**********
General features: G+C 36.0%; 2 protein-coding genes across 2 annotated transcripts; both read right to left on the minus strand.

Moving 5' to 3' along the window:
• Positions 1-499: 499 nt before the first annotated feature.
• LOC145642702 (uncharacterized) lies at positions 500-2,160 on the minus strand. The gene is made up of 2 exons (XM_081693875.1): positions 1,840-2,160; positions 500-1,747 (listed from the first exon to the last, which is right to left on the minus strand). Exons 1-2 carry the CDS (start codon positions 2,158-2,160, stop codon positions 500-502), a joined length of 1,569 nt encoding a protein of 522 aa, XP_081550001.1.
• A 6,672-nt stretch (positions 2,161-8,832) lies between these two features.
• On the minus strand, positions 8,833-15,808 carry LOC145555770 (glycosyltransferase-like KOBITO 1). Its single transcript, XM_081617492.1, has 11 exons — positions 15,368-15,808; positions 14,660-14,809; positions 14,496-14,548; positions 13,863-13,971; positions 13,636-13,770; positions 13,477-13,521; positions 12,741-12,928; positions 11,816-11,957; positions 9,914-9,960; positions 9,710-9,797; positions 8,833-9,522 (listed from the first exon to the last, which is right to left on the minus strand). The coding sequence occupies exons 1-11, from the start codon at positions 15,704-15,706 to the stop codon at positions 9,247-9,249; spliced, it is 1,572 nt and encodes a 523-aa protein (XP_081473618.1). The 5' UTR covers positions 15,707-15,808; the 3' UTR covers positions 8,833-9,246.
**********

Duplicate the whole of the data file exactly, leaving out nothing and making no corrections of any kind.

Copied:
General features: G+C 36.0%; 2 protein-coding genes across 2 annotated transcripts; both read right to left on the minus strand.

Moving 5' to 3' along the window:
• Positions 1-499: 499 nt before the first annotated feature.
• LOC145642702 (uncharacterized) lies at positions 500-2,160 on the minus strand. The gene is made up of 2 exons (XM_081693875.1): positions 1,840-2,160; positions 500-1,747 (listed from the first exon to the last, which is right to left on the minus strand). Exons 1-2 carry the CDS (start codon positions 2,158-2,160, stop codon positions 500-502), a joined length of 1,569 nt encoding a protein of 522 aa, XP_081550001.1.
• A 6,672-nt stretch (positions 2,161-8,832) lies between these two features.
• On the minus strand, positions 8,833-15,808 carry LOC145555770 (glycosyltransferase-like KOBITO 1). Its single transcript, XM_081617492.1, has 11 exons — positions 15,368-15,808; positions 14,660-14,809; positions 14,496-14,548; positions 13,863-13,971; positions 13,636-13,770; positions 13,477-13,521; positions 12,741-12,928; positions 11,816-11,957; positions 9,914-9,960; positions 9,710-9,797; positions 8,833-9,522 (listed from the first exon to the last, which is right to left on the minus strand). The coding sequence occupies exons 1-11, from the start codon at positions 15,704-15,706 to the stop codon at positions 9,247-9,249; spliced, it is 1,572 nt and encodes a 523-aa protein (XP_081473618.1). The 5' UTR covers positions 15,707-15,808; the 3' UTR covers positions 8,833-9,246.